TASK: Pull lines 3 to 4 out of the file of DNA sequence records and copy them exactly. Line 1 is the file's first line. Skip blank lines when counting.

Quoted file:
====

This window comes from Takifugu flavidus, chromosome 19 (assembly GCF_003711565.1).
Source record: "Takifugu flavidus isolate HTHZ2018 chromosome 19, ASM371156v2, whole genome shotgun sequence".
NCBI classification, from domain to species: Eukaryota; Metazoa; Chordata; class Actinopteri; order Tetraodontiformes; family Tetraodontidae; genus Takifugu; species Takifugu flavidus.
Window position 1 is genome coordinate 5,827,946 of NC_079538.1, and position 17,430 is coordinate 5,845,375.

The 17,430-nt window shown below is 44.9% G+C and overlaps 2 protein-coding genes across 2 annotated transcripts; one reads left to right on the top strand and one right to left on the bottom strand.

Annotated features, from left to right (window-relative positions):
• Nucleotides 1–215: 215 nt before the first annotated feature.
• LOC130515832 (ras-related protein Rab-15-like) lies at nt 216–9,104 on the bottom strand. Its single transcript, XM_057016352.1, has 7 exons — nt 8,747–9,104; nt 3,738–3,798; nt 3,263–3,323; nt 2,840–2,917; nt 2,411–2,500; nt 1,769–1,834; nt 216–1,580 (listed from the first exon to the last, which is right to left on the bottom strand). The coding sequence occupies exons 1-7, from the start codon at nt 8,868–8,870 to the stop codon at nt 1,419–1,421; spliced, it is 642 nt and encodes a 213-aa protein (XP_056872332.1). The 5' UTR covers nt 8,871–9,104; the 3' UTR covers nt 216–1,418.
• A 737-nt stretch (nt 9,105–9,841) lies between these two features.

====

NCBI classification, from domain to species: Eukaryota; Metazoa; Chordata; class Actinopteri; order Tetraodontiformes; family Tetraodontidae; genus Takifugu; species Takifugu flavidus.
Window position 1 is genome coordinate 5,827,946 of NC_079538.1, and position 17,430 is coordinate 5,845,375.